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Your Money, Your Independence Update: Changes to 2024 Catch Up 401(k) Contributions

Glenn Brown

Since 2019, Congress continues to place a growing number changes as well as restrictions on Americans’ retirement planning. 

Passed in December 2022, Secure Act 2.0, which stands for “Setting Every Community Up for Retirement Enhancement,” was designed to further improve retirement-saving opportunities. 

One would believe expanding personal choices would be an enhancement.   

Think again.

Planned changes for 2024.

For Secure Act 2.0, when lawmakers drafted changes to 401k catch-up provisions (currently $7,500 additional to 401k plans by those over age 50) they “mistakenly” left out specific language. As a result, under their original Section 603, no participant could make catch-up contributions whether on a pre-tax or Roth basis starting in 2024. 

This was a big problem.

Congressional leaders said this was not the intended outcome, but instead to broaden the amount of employers offering a Roth option in their 401k plans. Interesting, cause simply mandating a Roth option in 401k plans does this and provides more choice for everyone.  

Instead, Congress determined it was best to require individuals who earned more than $145,000 in FICA wages the previous tax year to make all catch-up contributions on a Roth basis only. Meaning, it eliminated the choice of taking upfront tax break on catch-up contributions for “higher earners” by only allowing these deposits in after-tax Roth accounts. 

With this as the only catch-up option available, lawmakers know this pressures employers to update both retirement plans to allow the Roth option AND align payroll service capabilities with retirement plans to identify those who earned more than $145,000 in FICA wages the previous year. 

The cynic in me asks:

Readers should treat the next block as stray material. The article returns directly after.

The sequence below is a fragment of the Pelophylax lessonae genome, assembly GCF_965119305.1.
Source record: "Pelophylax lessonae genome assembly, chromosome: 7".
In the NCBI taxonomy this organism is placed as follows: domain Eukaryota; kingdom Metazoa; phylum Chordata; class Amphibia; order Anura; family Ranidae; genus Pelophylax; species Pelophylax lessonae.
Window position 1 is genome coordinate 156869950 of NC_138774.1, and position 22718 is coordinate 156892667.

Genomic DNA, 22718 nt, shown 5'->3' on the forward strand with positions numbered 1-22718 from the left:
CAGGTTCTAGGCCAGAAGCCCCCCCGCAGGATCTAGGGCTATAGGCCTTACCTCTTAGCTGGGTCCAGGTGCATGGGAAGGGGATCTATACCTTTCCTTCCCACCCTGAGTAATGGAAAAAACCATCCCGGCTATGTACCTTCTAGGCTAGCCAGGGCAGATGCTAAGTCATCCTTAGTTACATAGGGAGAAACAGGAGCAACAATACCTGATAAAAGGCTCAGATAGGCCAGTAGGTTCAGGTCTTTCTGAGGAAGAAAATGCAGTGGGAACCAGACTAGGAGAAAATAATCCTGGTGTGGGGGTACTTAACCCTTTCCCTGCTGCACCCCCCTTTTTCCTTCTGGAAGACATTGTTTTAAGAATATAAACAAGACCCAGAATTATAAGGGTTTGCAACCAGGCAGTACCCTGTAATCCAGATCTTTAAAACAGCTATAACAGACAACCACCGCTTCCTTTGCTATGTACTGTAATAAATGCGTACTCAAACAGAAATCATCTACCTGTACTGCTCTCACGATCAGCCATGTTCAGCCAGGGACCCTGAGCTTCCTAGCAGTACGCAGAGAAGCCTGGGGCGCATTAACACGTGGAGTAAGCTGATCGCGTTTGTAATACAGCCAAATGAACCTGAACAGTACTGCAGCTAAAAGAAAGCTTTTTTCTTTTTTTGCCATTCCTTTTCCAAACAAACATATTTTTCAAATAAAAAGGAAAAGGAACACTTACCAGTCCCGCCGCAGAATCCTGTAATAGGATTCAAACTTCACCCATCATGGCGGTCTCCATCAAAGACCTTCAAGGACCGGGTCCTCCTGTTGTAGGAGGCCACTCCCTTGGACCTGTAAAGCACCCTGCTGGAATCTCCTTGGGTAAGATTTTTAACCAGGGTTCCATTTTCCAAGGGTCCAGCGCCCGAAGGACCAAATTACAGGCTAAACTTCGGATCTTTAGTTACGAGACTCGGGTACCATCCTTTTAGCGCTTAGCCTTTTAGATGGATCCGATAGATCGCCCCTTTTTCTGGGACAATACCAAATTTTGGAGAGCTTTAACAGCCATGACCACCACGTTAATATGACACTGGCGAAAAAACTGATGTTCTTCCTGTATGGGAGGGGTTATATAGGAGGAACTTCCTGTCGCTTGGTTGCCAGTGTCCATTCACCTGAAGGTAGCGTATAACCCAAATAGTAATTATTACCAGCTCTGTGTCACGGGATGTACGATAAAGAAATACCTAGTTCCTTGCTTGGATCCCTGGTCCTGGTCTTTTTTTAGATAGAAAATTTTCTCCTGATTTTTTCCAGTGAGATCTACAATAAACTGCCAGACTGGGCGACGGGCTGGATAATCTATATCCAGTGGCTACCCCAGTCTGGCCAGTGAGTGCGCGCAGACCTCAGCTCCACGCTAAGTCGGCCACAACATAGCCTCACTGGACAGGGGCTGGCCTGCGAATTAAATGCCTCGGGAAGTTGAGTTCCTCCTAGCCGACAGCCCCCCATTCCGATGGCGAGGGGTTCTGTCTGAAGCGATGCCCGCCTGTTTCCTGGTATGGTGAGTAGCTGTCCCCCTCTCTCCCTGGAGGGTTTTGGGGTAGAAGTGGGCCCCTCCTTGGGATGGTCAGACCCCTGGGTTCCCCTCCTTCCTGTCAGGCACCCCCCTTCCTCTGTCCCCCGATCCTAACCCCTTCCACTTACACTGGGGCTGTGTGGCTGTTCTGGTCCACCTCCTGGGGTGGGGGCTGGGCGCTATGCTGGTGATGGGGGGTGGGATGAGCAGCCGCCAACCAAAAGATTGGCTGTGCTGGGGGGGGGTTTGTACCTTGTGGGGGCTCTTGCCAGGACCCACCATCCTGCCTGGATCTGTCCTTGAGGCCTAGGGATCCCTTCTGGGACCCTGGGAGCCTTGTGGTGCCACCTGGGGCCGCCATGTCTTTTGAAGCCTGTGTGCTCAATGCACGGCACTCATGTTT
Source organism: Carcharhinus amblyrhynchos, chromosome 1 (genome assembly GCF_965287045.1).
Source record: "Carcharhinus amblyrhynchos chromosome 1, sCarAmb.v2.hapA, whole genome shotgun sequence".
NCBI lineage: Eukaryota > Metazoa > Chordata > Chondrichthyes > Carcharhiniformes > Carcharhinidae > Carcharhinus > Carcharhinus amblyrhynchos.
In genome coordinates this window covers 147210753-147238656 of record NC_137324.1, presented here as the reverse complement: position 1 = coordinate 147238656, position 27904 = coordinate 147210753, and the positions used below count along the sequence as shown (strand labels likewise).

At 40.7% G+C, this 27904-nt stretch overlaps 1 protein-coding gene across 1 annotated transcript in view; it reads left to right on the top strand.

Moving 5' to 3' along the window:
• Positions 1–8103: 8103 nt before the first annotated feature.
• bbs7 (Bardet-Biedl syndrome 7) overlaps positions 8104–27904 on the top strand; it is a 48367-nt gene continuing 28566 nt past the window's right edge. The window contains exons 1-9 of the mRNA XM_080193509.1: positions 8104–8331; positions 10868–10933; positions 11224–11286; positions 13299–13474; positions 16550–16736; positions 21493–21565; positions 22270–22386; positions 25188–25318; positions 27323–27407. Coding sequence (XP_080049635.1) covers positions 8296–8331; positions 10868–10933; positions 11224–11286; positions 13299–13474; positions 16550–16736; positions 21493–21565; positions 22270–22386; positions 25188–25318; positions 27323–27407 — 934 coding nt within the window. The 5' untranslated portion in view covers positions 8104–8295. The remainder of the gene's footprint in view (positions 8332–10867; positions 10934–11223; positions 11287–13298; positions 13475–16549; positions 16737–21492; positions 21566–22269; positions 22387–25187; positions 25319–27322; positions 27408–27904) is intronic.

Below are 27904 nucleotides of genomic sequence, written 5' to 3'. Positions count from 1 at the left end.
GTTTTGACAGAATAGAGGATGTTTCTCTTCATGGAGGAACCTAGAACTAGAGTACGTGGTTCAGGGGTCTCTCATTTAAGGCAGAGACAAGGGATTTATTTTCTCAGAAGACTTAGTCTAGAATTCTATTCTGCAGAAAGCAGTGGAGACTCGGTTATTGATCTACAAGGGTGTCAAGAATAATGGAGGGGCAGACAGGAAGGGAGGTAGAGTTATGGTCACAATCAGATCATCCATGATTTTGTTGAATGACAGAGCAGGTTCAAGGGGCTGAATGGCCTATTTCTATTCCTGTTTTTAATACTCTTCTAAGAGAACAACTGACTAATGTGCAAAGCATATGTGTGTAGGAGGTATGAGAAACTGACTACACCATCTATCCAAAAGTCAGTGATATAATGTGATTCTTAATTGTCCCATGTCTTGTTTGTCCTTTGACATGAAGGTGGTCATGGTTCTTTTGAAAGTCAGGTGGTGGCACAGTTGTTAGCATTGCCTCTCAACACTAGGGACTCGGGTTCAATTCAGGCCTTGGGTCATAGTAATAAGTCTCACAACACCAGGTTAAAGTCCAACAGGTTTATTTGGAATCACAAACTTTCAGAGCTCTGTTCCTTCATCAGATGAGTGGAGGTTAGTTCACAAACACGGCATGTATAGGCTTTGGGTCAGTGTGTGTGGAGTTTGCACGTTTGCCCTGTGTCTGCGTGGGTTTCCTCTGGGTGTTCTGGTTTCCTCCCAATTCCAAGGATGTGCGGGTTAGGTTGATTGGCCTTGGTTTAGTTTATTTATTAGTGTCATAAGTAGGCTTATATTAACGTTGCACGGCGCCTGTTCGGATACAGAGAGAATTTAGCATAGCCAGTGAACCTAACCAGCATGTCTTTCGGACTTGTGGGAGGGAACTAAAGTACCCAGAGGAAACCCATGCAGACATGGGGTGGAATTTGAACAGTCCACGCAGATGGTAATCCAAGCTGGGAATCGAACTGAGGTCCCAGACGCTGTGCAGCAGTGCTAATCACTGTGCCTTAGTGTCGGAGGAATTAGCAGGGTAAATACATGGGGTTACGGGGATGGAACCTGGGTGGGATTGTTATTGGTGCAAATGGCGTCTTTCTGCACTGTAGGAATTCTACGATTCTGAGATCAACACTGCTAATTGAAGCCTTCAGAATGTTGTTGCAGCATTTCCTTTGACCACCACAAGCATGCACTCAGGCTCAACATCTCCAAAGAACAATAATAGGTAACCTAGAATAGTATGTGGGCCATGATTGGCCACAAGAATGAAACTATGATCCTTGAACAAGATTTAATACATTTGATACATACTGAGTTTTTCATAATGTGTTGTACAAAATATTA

• Why is this link being established?

• What’s in future laws given these new aligned capabilities?

• When did $145,000 become the new $400,000 for “high earners”? 

It gets complicated.

Beyond employers, plan administrators and plan/payroll service providers having to update capabilities at additional costs, there are several unanswered questions on how to execute. 

For example, what’s in place to allow an employer to verify a new employee’s FICA wages made the previous year at a former employer? Or what of those who don’t have FICA wages and are omitted from the new law, like state and local government employees or partners at a law firm? Ironic or mistakenly omitted?

This led to over 200 entities made up of Fortune 500 companies, firms, and public employers, plus the American Retirement Association and plan administrators including Schwab, Vanguard, and Fidelity to ask Congress for a two-year delay to the Roth catch-up rule to 2026.

IRS delays changes until 2026.

On August 25, 2023, the IRS released Notice 2023-62 which pushed enactment of Section 603 out to January 1, 2026. 

Thus, it is business as usual for 2024 and 2025, while stakeholders work behind the scenes to get compliant. It also gives time for revised Congressional legislation.

Your next steps.

If over age 50, you can continue making catch-up contributions to 401k plans based upon your personal choice of what’s best for you now and later in retirement, regardless of income.

 Now, don’t get me wrong, the Roth 401k selection can have tremendous benefits. 

Furthermore, I’ve actively illustrated to clients the potential benefits and drawbacks to switching to the Roth 401k option. But in the end, it should be about choice for the individual to do what is best for them in planning for their retirement.

If you don’t know which choice is right for you, talk to your Certified Financial Planner.

The opinions voiced in this material are for general information only and are not intended to provide specific advice or recommendations for any individual.

Glenn Brown is a Holliston resident and owner of PlanDynamic, LLC, Glenn is a fee-only Certified Financial Planner™ helping motivated people take control of their planning and investing, so they can balance kids, aging parents and financial independence.

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